Aside from all the decision-making, financial burdens, and day-to-day responsibilities of entrepreneurship, the central dilemma of owning a business comes with the dissonance of trying to manage a healthy work-life balance. You’re fully invested in your organization, so the more work you put in, the more rewards you’re likely to see, and to top it off, you’re more passionate about the work you’re actually doing. The combination leads many entrepreneurs to work heads-down, indefinitely, until the stress of overworking finally catches up to them.
The “easy” solution, of course, is to take time off in the form of occasional mental health days or extended vacations. But those scenarios often backfire — once you’re out of the office, you can’t help but continue to check your email or at least worry about what’s going on back in the real world. Under these conditions, a vacation can wind up more stressful than a normal day of work.
It’s clear that time off is necessary, but only if you can take it without preoccupying yourself with more work. So how can you do that as the committed entrepreneur?
1. Make a Plan
The more intensely you plan your vacation, the more likely you’ll be to follow through on it. Schedule your time off weeks (or even months) in advance, and tell everyone you know in or out of your organization about it. Spreading the information this way will do two things. First, it will subtly prompt you to follow through on your commitments, if for no other reason than to avoid the “aren’t you supposed to be on vacation?” questions. Second, it will help everyone around you develop plans for your absence. For example, one of your partners can start charting out the responsibilities he plans to take over temporarily while you’re gone. Set an expectation that you will be unreachable except for emergencies, and chances are your team will follow those expectations.
2. Delegate or Postpone
For each task, including your ordinary day-to-day tasks as well as emergency situations that might pop up periodically while you’re gone, decide whether to delegate or postpone your action. To delegate your task, designate one of your team members to take it on in your absence. To postpone the task, deem the task “unimportant,” and know that you’ll handle it only once you’ve returned. Delegated tasks require no worry because you’ve left someone qualified in charge of them. Postponed tasks require no worry because they don’t need to be done until you come back. Theoretically, you should have no worrisome tasks left by the end of this process.
It’s a simple step, but one we’re all guilty of neglecting. When you’re on vacation, disconnect yourself from the world. Turn off your phone, disconnect your Internet, and try not to turn on any of your gadgets. Doing so could serve as a gateway back into worrying about work — it’s almost unavoidable. If there’s an emergency, someone on your team can mitigate it until you come back or reach you via hotel phone or in person (if it truly is that bad).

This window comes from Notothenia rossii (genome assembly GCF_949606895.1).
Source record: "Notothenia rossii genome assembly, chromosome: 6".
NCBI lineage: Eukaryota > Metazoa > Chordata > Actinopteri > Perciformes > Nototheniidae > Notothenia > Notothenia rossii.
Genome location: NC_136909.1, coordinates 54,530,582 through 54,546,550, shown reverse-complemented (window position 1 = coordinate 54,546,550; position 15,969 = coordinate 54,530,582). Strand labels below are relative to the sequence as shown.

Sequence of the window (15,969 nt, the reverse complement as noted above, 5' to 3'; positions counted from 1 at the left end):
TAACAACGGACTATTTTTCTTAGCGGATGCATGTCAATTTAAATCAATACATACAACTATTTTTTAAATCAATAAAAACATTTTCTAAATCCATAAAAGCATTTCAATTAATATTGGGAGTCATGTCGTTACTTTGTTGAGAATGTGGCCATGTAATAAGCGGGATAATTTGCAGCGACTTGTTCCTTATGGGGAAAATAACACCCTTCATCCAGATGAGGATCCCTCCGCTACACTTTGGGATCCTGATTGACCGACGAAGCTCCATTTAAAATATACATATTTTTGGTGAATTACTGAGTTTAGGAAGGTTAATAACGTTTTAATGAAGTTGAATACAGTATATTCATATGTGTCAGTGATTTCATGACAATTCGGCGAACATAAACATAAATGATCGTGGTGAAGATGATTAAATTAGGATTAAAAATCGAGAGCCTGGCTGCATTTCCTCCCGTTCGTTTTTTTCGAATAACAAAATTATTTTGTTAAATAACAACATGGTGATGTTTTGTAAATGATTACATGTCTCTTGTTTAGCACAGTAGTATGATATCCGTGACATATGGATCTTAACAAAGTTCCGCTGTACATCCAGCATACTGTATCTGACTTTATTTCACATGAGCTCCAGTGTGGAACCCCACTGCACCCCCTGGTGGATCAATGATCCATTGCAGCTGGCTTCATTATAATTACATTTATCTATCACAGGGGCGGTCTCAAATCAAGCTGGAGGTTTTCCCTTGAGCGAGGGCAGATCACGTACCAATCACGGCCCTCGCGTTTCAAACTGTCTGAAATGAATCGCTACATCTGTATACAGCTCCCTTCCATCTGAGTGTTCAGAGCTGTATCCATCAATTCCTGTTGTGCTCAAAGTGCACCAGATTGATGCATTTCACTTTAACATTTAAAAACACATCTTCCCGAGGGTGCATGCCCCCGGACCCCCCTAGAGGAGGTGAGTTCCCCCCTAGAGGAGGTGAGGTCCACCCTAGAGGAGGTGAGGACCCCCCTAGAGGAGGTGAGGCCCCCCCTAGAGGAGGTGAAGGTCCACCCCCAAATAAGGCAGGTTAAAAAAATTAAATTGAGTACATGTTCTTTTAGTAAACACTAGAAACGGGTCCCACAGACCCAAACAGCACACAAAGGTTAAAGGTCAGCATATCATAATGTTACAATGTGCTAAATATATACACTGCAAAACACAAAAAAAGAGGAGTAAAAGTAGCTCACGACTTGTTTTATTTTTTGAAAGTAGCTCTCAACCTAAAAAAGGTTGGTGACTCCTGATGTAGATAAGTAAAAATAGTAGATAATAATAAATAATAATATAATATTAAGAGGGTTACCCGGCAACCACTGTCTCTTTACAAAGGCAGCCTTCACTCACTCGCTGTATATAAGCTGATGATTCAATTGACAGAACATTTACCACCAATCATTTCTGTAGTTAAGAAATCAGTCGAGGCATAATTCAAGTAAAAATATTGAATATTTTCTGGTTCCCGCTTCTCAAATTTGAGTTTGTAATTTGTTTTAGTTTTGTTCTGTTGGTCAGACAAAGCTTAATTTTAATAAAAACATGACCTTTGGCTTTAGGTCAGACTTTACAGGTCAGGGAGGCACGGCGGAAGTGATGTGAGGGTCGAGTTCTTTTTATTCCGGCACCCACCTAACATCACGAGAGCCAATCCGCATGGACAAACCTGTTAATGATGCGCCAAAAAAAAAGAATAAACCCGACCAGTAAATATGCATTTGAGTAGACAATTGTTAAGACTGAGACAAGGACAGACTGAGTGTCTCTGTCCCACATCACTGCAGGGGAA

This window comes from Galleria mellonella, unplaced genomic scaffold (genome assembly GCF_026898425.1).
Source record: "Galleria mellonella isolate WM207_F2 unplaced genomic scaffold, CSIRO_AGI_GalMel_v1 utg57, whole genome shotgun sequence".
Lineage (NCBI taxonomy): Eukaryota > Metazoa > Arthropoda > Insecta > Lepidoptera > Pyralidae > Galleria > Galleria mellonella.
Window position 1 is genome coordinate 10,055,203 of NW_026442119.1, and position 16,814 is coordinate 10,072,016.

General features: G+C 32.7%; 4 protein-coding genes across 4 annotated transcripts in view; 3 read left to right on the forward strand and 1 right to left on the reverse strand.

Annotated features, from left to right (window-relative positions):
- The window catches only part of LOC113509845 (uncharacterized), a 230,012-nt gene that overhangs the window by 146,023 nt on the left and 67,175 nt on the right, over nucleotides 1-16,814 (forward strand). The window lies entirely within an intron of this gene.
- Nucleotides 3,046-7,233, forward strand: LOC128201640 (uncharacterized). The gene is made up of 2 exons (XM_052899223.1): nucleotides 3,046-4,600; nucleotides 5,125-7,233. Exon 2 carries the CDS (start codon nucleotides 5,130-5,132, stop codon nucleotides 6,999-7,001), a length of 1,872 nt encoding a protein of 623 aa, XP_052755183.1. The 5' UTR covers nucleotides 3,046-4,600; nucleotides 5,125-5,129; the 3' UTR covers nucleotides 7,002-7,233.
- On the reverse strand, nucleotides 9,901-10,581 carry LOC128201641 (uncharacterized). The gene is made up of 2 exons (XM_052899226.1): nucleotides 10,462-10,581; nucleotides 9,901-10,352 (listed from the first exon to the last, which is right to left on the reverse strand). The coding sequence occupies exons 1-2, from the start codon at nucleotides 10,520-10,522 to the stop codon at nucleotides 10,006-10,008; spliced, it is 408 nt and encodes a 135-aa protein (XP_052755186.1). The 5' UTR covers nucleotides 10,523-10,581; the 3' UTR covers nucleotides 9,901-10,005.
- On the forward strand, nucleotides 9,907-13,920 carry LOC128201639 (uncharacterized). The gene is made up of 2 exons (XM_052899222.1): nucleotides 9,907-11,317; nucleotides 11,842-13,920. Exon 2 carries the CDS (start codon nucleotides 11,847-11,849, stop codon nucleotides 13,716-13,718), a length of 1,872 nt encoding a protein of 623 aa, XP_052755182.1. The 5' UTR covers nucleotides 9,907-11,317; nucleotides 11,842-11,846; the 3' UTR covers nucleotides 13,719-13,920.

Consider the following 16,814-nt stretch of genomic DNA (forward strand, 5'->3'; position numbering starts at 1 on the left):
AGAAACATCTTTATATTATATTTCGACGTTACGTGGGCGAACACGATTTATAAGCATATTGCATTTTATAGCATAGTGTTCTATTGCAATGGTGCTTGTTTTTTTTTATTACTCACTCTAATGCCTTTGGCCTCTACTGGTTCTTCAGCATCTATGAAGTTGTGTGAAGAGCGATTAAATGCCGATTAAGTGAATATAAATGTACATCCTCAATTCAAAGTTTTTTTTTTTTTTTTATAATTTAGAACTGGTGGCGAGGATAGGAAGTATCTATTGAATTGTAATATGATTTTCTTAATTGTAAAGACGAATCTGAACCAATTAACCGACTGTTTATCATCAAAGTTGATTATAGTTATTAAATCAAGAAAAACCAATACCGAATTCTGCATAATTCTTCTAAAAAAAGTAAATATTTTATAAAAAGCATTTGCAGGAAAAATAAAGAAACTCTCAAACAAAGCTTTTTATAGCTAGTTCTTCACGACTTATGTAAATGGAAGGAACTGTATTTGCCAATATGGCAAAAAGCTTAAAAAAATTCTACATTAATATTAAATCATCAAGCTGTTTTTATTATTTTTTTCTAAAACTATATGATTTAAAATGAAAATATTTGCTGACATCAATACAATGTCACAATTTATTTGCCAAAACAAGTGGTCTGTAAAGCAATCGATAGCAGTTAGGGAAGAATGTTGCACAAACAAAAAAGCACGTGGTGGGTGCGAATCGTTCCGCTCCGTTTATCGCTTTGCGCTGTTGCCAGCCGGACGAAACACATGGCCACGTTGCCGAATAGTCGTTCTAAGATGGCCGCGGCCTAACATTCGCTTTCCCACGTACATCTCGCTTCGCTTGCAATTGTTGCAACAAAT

4. Establish “Worry Time”
If you find that even while disconnecting, you can’t help but worry about your job, try to refocus your efforts so you only worry about your job for a certain period of time during the day. For example, you could designate 12pm-1pm as your worry time, to check emails and think about what’s going on back at work. But as soon as 1pm hits, you have to pull yourself away from the screen and focus only on enjoying yourself. This compartmentalization strategy doesn’t work for everybody, but if you find yourself worrying no matter what, this can mitigate its effects on your time off.
5. Practice and Scale
Some entrepreneurs will undoubtedly find themselves incapable of taking a truly relaxing, worry-free vacation. They’re natural born worriers, or they care too much about their businesses to let them go, even for a few days. If this sounds like you, practice taking worry-free vacations by starting small and working your way up. Start by only taking a half-day off, following all the rules I mentioned above, and once you’ve become comfortable there, try taking a single day off every once in a while. From there, you can scale to 2-day, 3-day, or even week-long vacations and more. Like anything else, you’ll get better with practice and experience.
With these strategies, you should find it easier to take time away from work without being bogged down with worries. It takes a real effort to disconnect your mind from work, especially in an entrepreneurial role, but if you want to avoid burnout and maximize your potential for happiness and satisfaction, it’s a step you’ll have to take.